Our view: Buy
Share price: 604p (-33p)
Until now we haven't been the biggest fans of Chemring, the military equipment maker that issued half-yearly results yesterday.
The worries, which we aired in detail in a note last year, were down to the defence squeeze and its likely impact on the sector.
Adding to our caution was the fact the group's shares were trading at a premium to the wider sector in advance of the defence review.
Fast forward to yesterday and Chemring not only posted higher revenues – up by nearly 30 per cent – but also higher profits in the six months to the end of April.
And despite the budget cuts and spending pressure here and on the other side of the Atlantic, it managed to grow its order book, which rose to a record high of nearly £1bn.
That is most encouraging for us for the fact that sales from non-Nato markets make up some 25 per cent of revenues. That represents a marked improvement from the 16 per cent seen last year. The company is delivering on comments made in 2010 to generate more sales from beyond the traditional markets in the West.
In fact the results were so good that some City scribblers threw caution to the wind and said they expected the update to stand out as the best in the defence sector. That may well be so. But is the stock worth buying?
The high valuation multiple that made us so cautious last time has eased, with Chemring now trading in line with the sector at a multiple of under 10 times forward earnings for next year. Given the growth and the strengths evidenced by yesterday's results, we think that it is time to buy, not least because the negative newsflow around the sector is likely to have been priced in by the market already.
A further point is the dividend, with Chemring yielding a dependable 2 per cent, according to Investec.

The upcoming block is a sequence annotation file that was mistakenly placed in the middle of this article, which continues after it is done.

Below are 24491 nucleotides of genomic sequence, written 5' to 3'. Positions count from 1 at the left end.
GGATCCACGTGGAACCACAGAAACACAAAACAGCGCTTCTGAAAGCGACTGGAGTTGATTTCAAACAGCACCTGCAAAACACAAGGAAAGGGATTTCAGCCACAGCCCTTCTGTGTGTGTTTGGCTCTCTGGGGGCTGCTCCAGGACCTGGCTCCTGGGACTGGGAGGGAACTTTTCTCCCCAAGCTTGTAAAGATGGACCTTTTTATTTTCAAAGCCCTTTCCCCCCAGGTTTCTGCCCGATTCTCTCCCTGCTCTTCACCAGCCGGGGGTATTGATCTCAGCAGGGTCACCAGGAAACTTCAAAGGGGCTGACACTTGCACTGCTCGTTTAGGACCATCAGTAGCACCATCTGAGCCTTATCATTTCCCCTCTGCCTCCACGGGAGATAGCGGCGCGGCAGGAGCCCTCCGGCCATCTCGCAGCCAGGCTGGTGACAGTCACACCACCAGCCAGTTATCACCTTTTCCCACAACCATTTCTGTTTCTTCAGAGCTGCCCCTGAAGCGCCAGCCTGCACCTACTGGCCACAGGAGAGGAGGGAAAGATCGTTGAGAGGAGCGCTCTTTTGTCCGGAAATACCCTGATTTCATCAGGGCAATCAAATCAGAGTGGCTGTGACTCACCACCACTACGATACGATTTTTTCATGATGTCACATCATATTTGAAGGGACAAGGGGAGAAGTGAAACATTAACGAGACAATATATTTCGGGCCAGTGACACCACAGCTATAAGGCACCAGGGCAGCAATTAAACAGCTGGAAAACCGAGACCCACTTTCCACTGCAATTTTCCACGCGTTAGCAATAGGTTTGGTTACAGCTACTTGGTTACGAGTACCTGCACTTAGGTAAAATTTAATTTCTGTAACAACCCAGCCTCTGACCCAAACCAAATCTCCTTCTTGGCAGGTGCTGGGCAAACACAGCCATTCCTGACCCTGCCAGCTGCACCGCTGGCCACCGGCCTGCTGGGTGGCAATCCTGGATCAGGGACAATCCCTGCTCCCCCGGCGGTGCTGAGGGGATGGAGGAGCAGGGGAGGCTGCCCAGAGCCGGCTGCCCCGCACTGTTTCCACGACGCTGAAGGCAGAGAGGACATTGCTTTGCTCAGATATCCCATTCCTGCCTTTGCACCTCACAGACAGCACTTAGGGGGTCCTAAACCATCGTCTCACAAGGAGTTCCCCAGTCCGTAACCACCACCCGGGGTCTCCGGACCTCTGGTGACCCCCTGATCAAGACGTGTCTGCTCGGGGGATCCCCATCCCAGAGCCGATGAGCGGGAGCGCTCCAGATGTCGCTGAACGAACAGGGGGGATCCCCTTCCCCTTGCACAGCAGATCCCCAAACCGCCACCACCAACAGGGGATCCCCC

Our view: Buy
Share price: 133p (-8p)
Safestore took a knock yesterday after making downbeat noises about the economy and revealing that headline interim pre-tax profits had slumped by 85 per cent to £973,000 from £6.6m.
The latter was largely down to a cautious valuation of the company's existing property portfolio.
At the operating level, things look rather better. Despite the tough economic climate, occupancy was up 3 per cent and customers are paying more to stash their things with the storage group. Average rates were up 3.2 per cent.
People become worried about self-storage companies when they look at the torpor in the housing market (mortgage approvals are still bouncing around close to historic lows).
But only about a third of Safestore's revenues are linked to housing and it should be noted that the rental market is buoyant. Remember that tenants tend to move more often than owner-occupiers.
Safestore does suffer from a lack of visibility when it comes to looking forward as some 50 per cent of its revenues come from business customers and when their confidence suffers, so does Safestore.
But there is potential for growth at the company's fast-expanding Parisian arm. And even before yesterday's fall, shares traded at just 69 per cent of the forecast full-year net asset value per share of 204p. They also offer a prospective yield of 3.7 per cent. We are happy to stick with our buy view.
Our view: Buy
Share price: 1,516p (+4p)
Go-Ahead's chief executive Keith Ludeman looks set to go out on a high note when he hands over to David Brown early next month.
The transport group's trading statement, published yesterday, may include few specifics ahead of full-year results to be published on 1 September. But the mood is bullish as the company forecasts that it will beat profit expectations.
The best news for Go-Ahead is in the rail sector, where its three franchises – London Midland, Southern and South-Eastern – show thoroughly respectable growth in passenger revenues and volumes.
The group's bus arm is less of a stellar performer, although the dent in revenues in its regulated London operations is offset by a strong outlook for the coming year and by growth in its smaller businesses outside the capital.
Go-Ahead has bags of potential, with a forward earnings ratio of 11.6 times, falling to 10.9 times on the estimates for next year, according to Deutsche Bank. And remember, rising oil prices, while negative from one angle, present an opportunity for transport firms as drivers think twice about their expensive-to-run cars.Reuse content